The UNESCO Biosphere Reserve Spreewald (“forest along the river spree”) is a unique landscape in Central Europe, situated only 100 kilometres south-east of Berlin. The landscape is a vast inland delta around the river Spree which was shaped during the last ice age. The area is composed of meadows, forests and fens, yet the unique characteristic is its more than 276 km of navigable channels. The channels and rivers and their surroundings are not only habitat for many animals and plant species: Farmers continue the old tradition of using the channels for fishing and transportation, while many tourists today explore the region on board of the traditional Spree Forest punting boats, the Spreewaldkahn, or by canoe.
Designation date: 1991
Regional network: EuroMAB
Surface : 47,509 ha
- Core area(s): 1,238 ha
- Buffer zone(s): 9,070 ha
- Transition zone(s): 37,201 ha
Location: 51°88′N - 13°81′E
Brandenburg State Office of Environment under the authority of the Ministry of Rural Development, Environment and Agriculture of the Federal State of Brandenburg
Spreewald Biosphere Reserve
Haus für Mensch & Natur
Tel: +49(0)3542 8921-0
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Overall, the network of channels, rivers and streams totals 1,500 kilometres in length. They offer a protected habitat for some 6,000 species of animals and plants - among them rare species such as fire-bellied toads, common snipe, beavers and otters. Dragonflies and grass snakes inhabit the delta’s landscape. The streams also have formed the rest of the floodplain landscape: The Spreewald is home to many groundwater-dependent fens, other wetlands and marshes, alder forests, sedge meadows and wet meadows. These in turn are home to many rare species of plants such as water chestnut, sundew and different orchids. In autumn, large numbers of waterfowl stop by on their journey south, and sea eagles search for prey. Lapwings and snipes breed in the area.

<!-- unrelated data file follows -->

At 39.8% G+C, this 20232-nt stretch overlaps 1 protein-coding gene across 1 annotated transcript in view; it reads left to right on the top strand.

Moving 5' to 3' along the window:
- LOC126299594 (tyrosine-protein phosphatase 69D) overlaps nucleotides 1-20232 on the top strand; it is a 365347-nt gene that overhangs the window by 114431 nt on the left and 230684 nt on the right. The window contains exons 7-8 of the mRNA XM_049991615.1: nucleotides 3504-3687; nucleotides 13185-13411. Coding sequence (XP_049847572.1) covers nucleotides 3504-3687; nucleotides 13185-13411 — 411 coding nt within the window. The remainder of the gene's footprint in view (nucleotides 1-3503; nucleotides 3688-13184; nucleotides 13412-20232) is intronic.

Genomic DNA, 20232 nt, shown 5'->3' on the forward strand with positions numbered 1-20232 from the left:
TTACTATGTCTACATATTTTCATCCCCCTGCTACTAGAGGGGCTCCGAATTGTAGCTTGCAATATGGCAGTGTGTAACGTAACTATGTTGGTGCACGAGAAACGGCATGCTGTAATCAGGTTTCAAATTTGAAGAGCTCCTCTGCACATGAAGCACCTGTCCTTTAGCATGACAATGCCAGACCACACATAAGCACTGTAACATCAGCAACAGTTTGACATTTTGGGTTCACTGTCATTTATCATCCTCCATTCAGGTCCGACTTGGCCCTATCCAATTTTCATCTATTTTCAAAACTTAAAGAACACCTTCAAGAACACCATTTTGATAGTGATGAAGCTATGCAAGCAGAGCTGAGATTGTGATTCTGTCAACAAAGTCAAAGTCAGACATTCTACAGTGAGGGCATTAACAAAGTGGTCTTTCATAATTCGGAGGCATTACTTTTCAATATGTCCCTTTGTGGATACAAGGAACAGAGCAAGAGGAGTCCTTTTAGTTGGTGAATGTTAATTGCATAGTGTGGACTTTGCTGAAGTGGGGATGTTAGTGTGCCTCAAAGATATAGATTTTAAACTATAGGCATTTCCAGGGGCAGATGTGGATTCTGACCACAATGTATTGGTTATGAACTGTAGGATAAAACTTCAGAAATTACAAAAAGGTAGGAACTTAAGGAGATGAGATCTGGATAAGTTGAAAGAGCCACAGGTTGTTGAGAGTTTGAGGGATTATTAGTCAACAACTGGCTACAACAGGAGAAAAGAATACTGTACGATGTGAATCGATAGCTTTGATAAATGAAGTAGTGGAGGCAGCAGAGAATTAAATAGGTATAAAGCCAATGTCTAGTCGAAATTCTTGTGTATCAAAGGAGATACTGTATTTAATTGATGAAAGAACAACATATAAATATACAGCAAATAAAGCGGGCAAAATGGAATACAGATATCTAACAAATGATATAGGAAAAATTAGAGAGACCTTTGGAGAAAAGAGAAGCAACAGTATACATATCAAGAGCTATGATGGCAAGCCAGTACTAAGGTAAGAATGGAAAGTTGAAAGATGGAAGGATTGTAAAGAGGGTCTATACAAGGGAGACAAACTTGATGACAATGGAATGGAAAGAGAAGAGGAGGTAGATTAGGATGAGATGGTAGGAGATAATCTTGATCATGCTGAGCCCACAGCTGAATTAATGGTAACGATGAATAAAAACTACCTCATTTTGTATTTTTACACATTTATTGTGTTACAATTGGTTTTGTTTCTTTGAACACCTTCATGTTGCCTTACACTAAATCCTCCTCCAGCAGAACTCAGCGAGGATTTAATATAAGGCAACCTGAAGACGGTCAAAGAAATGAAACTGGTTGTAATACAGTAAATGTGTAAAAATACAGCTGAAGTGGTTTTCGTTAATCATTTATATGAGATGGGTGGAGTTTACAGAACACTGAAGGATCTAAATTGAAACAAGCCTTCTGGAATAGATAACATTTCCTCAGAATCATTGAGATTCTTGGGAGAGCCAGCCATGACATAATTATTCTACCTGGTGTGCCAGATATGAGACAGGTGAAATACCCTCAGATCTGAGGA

For centuries, local communities have used the wetlands and waterways. The resulting small farmsteads have the appearance of a mosaic in the natural floodplain. The local population has developed traditional ways of living and working which are in close interaction with the natural floodplain, conserving the habitat for storks, otters and dragonflies.
The Biosphere Reserve focuses on maintaining these typical forms of land use. Especially organic farming holds potential for the future. Today, the Spreewald boasts the highest share of agricultural land for organic produce of all of Germany - the Spreewald gherkin is particularly famous.
The Biosphere Reserve revitalizes waterways of the Spree Forest, preparing for the impacts of climate change. Yet a well-functioning water management is essential in the Spreewald also in order to prevent flooding.
Through the “Spreewald meadow stock” initiated in 2015, everyone can support the maintenance of wet meadows. Local traditions and sustainable tourism are also supported, as is education for sustainable development. Nature adventure trails, canoe tours, a garden for medicinal plants and spices or the three visitor information centres count among the manifold options for visitors.
Last updated: October 2018